RFID, barcode scanning keeps manufacturers on track

October 05, 2017 - 11:00am

Easy, accurate tracking of items through the manufacturing process is becoming more and more important in the quality-conscious ‘Smart Factory’ era. RFID tagging has distinct advantages as a tracking method, particularly for large enterprises. RFID Journal editor Mark Roberti argues in a recent editorial that RFID “clearly offers a better way to manage raw materials, parts, subassemblies, tools and work-in-process:

Scaling a manufacturing operation to produce millions of anything is hard. Managing an inventory of millions of parts a year and making sure parts get to the line on time is a challenge. […] But RFID, because it allows you to distinguish between different units of the same part, doesn't require line of sight, nor does it require human involvement, […] offers a better way to manage inventories.

RFID enables automatic data collection as well, he noted.

(Read Is RFID Essential in Manufacturing? And if you missed it, here's a link to CTE's January, 2017 feature on RFID tagging for toolholders.)

There are manufacturers and suppliers with so much inventory to track that RFID alone isn’t enough: MIT has announced that its researchers have developed a system that enables small, safe, aerial drones to read RFID tags from tens of meters away while identifying the tags’ locations with an average error of about 19cm. “The researchers envision that the system could be used in large warehouses for both continuous monitoring, to prevent inventory mismatches, and location of individual items, so that employees can rapidly and reliably meet customer requests.”

The central challenge in designing the system was that, with the current state of autonomous navigation, the only drones safe enough to fly within close range of humans are small, lightweight drones with plastic rotors, which wouldn’t cause injuries in the event of a collision. But those drones are too small to carry RFID readers with a range of more than a few centimeters. The researchers met this challenge by using the drones to relay signals emitted by a standard RFID reader. This not only solves the safety problem but also means that drones could be deployed in conjunction with existing RFID inventory systems, without the need for new tags, readers, or reader software.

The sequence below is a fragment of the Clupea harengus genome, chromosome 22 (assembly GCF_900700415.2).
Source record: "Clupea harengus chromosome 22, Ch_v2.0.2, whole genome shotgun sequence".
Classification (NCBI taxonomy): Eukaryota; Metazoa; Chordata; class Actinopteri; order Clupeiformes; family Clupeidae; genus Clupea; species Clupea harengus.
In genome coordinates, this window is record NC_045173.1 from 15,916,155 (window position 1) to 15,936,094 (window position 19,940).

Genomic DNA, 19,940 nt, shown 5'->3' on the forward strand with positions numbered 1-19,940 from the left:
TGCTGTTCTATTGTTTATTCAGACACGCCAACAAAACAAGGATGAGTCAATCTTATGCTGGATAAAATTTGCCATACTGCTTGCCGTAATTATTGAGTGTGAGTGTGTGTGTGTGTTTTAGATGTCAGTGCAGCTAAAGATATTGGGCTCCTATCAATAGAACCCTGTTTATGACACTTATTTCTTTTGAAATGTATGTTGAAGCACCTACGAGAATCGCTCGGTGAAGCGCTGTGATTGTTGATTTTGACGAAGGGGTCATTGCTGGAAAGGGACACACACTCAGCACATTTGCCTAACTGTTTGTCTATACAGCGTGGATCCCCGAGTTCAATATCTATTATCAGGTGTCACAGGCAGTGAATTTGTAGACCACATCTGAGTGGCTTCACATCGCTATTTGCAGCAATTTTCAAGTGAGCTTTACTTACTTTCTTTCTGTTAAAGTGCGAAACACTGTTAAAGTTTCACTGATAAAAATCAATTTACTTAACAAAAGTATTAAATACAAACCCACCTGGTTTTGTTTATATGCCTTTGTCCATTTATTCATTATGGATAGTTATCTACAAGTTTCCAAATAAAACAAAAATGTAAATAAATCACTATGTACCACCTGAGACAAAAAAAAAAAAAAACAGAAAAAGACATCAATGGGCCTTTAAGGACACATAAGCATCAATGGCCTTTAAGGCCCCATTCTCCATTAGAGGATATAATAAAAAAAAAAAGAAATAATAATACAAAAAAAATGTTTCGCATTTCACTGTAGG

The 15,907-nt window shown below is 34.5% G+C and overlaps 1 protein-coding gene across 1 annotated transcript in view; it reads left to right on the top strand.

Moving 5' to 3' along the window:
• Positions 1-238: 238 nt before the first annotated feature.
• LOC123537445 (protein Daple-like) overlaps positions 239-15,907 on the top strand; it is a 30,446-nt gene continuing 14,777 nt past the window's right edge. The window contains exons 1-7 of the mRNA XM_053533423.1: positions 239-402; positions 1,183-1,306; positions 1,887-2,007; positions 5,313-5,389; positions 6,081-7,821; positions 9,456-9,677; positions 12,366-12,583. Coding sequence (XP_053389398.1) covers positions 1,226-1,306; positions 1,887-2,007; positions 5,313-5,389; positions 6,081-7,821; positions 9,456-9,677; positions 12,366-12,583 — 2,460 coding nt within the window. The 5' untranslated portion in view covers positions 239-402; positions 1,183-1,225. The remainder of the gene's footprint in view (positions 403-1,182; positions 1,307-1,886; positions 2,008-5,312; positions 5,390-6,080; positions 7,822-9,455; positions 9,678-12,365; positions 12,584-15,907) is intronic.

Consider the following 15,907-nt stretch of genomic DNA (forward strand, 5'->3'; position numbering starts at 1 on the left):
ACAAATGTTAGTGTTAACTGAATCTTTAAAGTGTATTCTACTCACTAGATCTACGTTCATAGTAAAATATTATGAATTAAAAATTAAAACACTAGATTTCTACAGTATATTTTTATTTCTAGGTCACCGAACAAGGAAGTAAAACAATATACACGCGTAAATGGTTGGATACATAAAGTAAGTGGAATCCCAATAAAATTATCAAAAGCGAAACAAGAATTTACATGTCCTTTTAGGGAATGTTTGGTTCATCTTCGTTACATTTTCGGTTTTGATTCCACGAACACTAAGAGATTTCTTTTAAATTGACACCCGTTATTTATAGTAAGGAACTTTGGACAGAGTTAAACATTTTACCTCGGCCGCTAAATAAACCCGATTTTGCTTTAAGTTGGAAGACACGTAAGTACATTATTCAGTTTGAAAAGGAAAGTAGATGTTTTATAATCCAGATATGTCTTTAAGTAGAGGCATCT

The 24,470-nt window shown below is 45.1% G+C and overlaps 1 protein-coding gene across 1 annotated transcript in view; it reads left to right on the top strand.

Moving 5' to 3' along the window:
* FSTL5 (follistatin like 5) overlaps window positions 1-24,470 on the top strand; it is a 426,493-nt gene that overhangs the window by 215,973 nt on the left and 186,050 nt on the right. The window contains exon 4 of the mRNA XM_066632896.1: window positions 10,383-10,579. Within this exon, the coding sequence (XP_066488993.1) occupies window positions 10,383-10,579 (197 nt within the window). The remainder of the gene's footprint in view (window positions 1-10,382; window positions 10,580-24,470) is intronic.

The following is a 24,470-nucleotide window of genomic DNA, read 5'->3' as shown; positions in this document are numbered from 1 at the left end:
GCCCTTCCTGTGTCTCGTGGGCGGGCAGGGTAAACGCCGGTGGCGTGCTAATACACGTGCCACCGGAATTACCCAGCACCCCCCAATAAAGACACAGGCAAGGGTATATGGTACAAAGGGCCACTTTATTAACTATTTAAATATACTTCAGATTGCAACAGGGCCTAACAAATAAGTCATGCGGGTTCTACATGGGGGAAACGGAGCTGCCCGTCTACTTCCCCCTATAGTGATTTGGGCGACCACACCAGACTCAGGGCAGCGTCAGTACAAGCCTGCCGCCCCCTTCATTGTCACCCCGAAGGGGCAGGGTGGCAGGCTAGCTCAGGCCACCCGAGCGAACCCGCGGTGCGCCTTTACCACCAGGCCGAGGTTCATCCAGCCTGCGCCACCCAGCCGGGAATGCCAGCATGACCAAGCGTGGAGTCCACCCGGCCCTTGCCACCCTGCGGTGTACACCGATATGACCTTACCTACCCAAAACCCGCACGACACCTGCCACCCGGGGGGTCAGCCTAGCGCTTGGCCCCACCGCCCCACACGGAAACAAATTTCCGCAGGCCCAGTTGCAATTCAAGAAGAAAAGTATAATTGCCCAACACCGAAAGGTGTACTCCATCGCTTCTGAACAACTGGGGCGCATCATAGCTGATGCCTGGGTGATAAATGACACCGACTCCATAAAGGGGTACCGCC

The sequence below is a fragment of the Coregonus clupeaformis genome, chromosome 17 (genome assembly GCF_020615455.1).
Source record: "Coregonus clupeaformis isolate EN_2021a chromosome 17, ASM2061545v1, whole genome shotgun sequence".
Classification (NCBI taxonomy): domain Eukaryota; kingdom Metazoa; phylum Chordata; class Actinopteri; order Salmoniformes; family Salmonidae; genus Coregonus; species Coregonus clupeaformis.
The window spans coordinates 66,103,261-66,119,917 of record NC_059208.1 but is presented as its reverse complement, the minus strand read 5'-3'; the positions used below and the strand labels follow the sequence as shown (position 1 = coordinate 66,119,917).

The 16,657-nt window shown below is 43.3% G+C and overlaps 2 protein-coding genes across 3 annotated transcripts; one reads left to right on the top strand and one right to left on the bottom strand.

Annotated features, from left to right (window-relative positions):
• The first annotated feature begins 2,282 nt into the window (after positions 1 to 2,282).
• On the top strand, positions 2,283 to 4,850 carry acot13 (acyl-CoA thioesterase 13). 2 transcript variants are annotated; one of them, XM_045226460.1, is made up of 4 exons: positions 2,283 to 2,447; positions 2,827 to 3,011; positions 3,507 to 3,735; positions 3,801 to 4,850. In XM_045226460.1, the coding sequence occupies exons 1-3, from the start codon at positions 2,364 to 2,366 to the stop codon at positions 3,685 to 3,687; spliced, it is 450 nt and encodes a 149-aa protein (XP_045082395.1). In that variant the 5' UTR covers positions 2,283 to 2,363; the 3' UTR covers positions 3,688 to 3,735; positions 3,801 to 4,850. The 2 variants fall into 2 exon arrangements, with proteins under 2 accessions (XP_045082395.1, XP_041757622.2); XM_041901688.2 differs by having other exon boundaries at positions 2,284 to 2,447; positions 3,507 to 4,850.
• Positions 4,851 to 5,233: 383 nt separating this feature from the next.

(Read Drones relay RFID signals for inventory control)

Having so much inventory that you need to call in air support? That's a problem most job shops don’t have. For companies that want to move away from tracking via paper forms and manual entries into Excel spreadsheets, but that aren’t ready to make the move to RFID (let alone drones), there is another popular tracking method that is simple to use: barcode scanning.

Barcode scanning systems maker BellHawk Systems Corp. has just made available a new white paper titled “Three Simple Ways to Use Barcode Scanning to Track Work-in-Process.” Those simple ways are:

  1. Use 'license-plate' tracking methods to track items or containers of material as they move from operation to operation.
  2. Track when work starts and stops on a job at each work center. This not only gives a more complete view of the status of jobs but also tracks the labor required.
  3. Use a combination of the first two methods, and include tracking materials consumed and produced in each operation. This enables materials traceability and job costing data to be collected as well.

The white paper summarizes and examines the pros and cons of using each method. You can access the paper at BellHawk Systems’ Web site, here (registration required).

Related Glossary Terms

  • web


    On a rotating tool, the portion of the tool body that joins the lands. Web is thicker at the shank end, relative to the point end, providing maximum torsional strength.


Former Senior Editor

Michael Anderson, former senior editor at Cutting Tool Engineering magazine, holds a master's degree in written communication from Eastern Michigan University. He has been professionally writing about manufacturing technology since 1998, including more than 10 years at the Society of Manufacturing Engineers.


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